Apple fruit sweeteners are not addictive, according to research

Apple fruit, the world’s most popular fruit, is no longer considered a treat to consume or overdose on.

Researchers say the findings from a large study of about 1.3 million people who regularly ate at least one serving a day for the last 20 years are not evidence of addiction.

The findings, which were published in the Archives of Internal Medicine, suggest that the popular, natural sweetener does not produce a similar type of dependence on sweeteners, such as those found in other fruits and vegetables.

The study also found that most people who had eaten a daily serving of fruit for 20 years or more had lower levels of craving, depression and anxiety than those who had never eaten the fruit.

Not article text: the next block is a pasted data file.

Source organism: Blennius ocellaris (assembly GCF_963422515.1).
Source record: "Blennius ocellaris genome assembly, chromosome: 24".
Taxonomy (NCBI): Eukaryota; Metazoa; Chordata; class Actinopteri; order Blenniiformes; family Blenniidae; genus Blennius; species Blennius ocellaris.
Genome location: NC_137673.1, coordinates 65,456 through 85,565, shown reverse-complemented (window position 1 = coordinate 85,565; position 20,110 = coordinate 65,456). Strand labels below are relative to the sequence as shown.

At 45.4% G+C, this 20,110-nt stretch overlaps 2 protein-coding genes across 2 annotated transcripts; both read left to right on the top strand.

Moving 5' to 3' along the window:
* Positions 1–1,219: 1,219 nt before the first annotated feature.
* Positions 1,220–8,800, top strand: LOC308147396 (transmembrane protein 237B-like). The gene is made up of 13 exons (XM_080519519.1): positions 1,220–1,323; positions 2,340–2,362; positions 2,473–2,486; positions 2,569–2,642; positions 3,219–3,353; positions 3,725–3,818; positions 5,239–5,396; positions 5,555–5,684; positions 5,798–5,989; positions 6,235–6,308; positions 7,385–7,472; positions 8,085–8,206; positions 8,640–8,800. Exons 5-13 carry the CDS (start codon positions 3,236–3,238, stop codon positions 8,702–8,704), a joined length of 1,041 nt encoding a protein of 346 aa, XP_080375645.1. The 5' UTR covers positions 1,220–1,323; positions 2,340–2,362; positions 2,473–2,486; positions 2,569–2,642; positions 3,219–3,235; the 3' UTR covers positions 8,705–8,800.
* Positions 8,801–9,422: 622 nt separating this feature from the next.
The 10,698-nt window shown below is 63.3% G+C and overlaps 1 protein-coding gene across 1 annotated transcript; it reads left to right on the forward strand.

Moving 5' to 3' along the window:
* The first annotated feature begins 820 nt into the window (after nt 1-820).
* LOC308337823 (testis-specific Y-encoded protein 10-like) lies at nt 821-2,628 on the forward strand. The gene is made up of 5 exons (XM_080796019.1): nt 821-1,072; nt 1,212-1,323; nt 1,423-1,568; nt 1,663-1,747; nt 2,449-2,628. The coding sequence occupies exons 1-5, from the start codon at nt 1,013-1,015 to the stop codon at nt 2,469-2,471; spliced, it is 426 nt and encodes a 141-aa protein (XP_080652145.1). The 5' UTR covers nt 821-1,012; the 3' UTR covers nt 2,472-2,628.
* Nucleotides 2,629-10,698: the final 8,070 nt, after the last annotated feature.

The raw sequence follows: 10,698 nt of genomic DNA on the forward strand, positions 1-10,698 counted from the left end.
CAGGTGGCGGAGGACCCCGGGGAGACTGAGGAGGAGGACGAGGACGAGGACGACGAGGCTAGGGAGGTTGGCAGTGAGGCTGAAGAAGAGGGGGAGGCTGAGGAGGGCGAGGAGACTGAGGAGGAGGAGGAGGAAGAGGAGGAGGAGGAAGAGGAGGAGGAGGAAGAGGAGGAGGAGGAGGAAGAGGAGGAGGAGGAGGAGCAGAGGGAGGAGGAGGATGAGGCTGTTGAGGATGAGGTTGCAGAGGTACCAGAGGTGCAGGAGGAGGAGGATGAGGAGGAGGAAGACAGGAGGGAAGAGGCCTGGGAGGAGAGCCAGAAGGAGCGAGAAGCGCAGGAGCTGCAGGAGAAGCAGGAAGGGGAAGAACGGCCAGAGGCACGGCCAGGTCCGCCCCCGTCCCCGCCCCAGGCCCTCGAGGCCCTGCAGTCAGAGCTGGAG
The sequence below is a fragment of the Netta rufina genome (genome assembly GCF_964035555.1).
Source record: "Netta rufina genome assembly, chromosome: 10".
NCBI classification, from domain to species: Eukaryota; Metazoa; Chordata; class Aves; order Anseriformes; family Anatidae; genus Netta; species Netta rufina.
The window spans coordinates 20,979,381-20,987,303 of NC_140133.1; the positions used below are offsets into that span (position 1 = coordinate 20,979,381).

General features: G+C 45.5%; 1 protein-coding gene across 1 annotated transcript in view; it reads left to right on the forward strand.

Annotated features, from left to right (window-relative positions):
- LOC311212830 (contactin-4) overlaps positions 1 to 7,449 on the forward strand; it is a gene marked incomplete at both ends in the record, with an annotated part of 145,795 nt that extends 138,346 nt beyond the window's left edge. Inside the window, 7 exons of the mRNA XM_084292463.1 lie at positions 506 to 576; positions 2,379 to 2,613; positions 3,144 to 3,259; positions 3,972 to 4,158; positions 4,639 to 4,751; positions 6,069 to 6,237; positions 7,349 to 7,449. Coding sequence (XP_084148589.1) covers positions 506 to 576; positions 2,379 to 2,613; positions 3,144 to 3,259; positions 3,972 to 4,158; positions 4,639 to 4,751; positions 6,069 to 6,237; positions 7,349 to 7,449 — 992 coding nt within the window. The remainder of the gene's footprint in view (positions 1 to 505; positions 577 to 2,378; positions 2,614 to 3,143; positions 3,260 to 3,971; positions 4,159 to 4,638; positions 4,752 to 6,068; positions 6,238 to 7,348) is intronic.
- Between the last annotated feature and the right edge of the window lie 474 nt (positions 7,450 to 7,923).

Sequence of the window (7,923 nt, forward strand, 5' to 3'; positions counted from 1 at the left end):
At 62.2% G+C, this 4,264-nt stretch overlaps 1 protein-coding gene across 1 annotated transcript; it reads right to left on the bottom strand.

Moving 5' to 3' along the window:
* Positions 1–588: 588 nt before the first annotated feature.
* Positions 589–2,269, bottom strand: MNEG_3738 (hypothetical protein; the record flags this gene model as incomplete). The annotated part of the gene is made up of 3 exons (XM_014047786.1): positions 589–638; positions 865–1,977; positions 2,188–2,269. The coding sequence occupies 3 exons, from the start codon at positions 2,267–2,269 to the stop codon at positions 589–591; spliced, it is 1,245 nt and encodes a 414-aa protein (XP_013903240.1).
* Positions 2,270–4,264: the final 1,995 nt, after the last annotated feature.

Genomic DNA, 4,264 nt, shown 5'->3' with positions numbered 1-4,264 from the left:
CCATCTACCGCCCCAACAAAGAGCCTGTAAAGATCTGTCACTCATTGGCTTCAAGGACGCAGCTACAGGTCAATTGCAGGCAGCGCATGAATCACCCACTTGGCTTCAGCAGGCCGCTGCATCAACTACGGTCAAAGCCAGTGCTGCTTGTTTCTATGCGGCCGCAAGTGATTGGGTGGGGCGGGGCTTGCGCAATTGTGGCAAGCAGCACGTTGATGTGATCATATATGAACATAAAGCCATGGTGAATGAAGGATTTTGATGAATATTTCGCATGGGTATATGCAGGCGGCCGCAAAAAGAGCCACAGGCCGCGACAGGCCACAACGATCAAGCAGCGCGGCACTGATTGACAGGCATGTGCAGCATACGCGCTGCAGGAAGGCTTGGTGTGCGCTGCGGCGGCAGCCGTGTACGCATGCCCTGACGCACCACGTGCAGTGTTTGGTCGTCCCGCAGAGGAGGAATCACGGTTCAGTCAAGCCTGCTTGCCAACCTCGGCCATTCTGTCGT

The new research adds to the body of research showing that the sugar-rich fruits and veggies that are commonly eaten by Americans are less addictive than many people have been led to believe.

Researchers also found little evidence that a daily dose of the popular sweetener is linked to higher rates of depression, substance abuse or obesity.

Apple products are the top-selling fruit and vegetable in the United States.

The fruit, which is rich in vitamin C, contains about half as much calories per serving as other fruits.

But they are also highly addictive and can cause headaches, stomach cramps and diarrhea.

The Centers for Disease Control and Prevention reports that the average American consumes more than two cups of fruits and nuts per day, or nearly seven pounds.

They also eat about 25 percent more calories than their Western counterparts, a study last year found.